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Why Writing Is Hard

Fear, Anxiety, and Stress

By Alexandra ZellerPublished 2 years ago 3 min read
Photo by Bich Tran from Pexels

God, writing is difficult.

For me, it's not the content. I have so many ideas and stories that want to be written. Anonymously, I could write for days. I have a multitude of novel-length documents hidden away in my computer files, short stories lurking in my Google drive, and essay's about controversial topics begging to be seen. All in all, I flourished in my English composition and fictional writing classes.

So why was writing so easy then?

I knew my intended one-person audience. I could write for myself, and mold it to fit the confines of a grading rubric. I learned the subtle differences in what my professors liked and could write the way they liked. It was easy then to assume that jumping into the world of general fiction writing would be just as easy.

Oh, how terribly wrong I had been.

Even now, I sit here typing a short story and I keep coming up short. I am furiously writing and re-writing for a summer fiction contest, but nothing ever feels right. I've hit the undo button for what feels like the millionth time, and each word I choose feels incorrect and wrong. I pour over other contest winners to see what stands out, what is the best, what wins.

Surprise! Writers that "win" don't have a specific formula. There is no rubric to follow or one specific person you need to please. Instead, I'm left to my own devices, and that is absolutely terrifying. Newsflash, it applies to working with publishers and other companies as well.

I have to be the judge, jury, and executioner of all my stories.

If I make a wrong call for a character, I can be criticized. If I stop a story short of its ending I can make readers upset. If I make a poor call in deciding the plot, I can cull a story I desperately want to write before it even begins.

And anyone who knows me knows I hate making decisions and I hate conflict. Which, as it turns out, I have learned is not a trait unique to me. Working with close friends and other writers online taught me a few things, which have become a list of mantras I try to stick to.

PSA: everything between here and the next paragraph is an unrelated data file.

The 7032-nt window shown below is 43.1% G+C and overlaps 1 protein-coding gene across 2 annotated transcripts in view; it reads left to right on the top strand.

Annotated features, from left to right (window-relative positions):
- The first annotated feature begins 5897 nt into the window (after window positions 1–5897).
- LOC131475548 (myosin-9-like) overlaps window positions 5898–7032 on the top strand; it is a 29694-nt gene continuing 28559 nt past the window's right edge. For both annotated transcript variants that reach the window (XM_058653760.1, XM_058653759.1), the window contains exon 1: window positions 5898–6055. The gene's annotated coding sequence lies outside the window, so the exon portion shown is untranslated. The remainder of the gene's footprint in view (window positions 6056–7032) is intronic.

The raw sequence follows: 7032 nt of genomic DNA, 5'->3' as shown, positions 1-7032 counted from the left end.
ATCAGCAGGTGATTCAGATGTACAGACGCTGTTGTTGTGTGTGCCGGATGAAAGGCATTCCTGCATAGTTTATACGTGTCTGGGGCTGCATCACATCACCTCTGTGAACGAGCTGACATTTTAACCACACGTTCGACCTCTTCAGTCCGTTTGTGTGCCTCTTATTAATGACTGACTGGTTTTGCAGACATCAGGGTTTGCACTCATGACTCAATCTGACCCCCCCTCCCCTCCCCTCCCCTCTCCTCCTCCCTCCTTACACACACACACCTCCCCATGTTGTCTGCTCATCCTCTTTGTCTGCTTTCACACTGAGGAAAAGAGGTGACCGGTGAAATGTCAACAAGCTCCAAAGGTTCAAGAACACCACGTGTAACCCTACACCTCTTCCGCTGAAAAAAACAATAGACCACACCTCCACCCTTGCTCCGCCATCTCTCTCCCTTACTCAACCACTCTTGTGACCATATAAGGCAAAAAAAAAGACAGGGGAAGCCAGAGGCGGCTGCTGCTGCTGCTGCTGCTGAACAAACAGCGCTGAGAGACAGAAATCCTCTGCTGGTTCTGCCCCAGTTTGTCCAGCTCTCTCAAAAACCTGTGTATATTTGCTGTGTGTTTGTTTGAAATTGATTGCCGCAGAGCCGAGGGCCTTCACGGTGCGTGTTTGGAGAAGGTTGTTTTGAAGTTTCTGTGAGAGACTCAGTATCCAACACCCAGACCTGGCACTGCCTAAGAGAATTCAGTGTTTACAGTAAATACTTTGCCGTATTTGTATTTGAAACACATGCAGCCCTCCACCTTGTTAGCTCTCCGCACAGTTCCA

First, it's normal to be self-conscious of your work.

Any artist, writer, sculptor, musician, knitter, or any creator for that matter will agree that you are your own worst enemy. For me, it's the fear I will be criticized. I can see every error, every questionably written sentence, every plot hole, and when I look at my work it has more holes than swiss cheese. I just have to take a deep breath, step back, re-evaluate and understand some holes are ok!

Second, you can be too perfect.

I have to accept that no story is flawless. I can write every minute detail I want, but in the end, reading fiction is for entertainment. I have to accept that my reader doesn't need a detailed explanation of how my characters go to the bathroom- it's assumed they do somehow, and unless it's going to majorly change or enhance the plot the re is no reason to include it.

But for me and my wannabe perfectionism, it's so difficult not to include EVERYTHING. Not to mention the added horrors of knowing my family could read my works, oh the humanity. It's this constant need to feel like I am perfect to myself, to my readers, and to my family. That, however, is not healthy for anyone. It can be great motivation, but knowing when to draw the line has become extra difficult for me.

And lastly, learn to be accepting.

This is the hardest for me to follow. I cannot stand to read some of my old works, and have an even harder time accepting it's a part of growing as a writer. When I look back on these all I feel are shame and embarrassment whereas I should be feeling pride! I've come such a far way since beginning my writing journey, and there is no shame in where I grew from. It's okay to change, grow and learn, it's what writing is all about.

As someone who is over-controlled in so many aspects of life, it's just good for me to remind myself of these three things. What I'm feeling is normal, stop putting so much pressure on myself, and be open to learning from what I've done. Even now, writing this out makes me feel less alone and stressed.

I know everything will be okay.

So just write!


About the Creator

Alexandra Zeller

A young adult still trying to find her place in this world.

You can follow me on all my socials!

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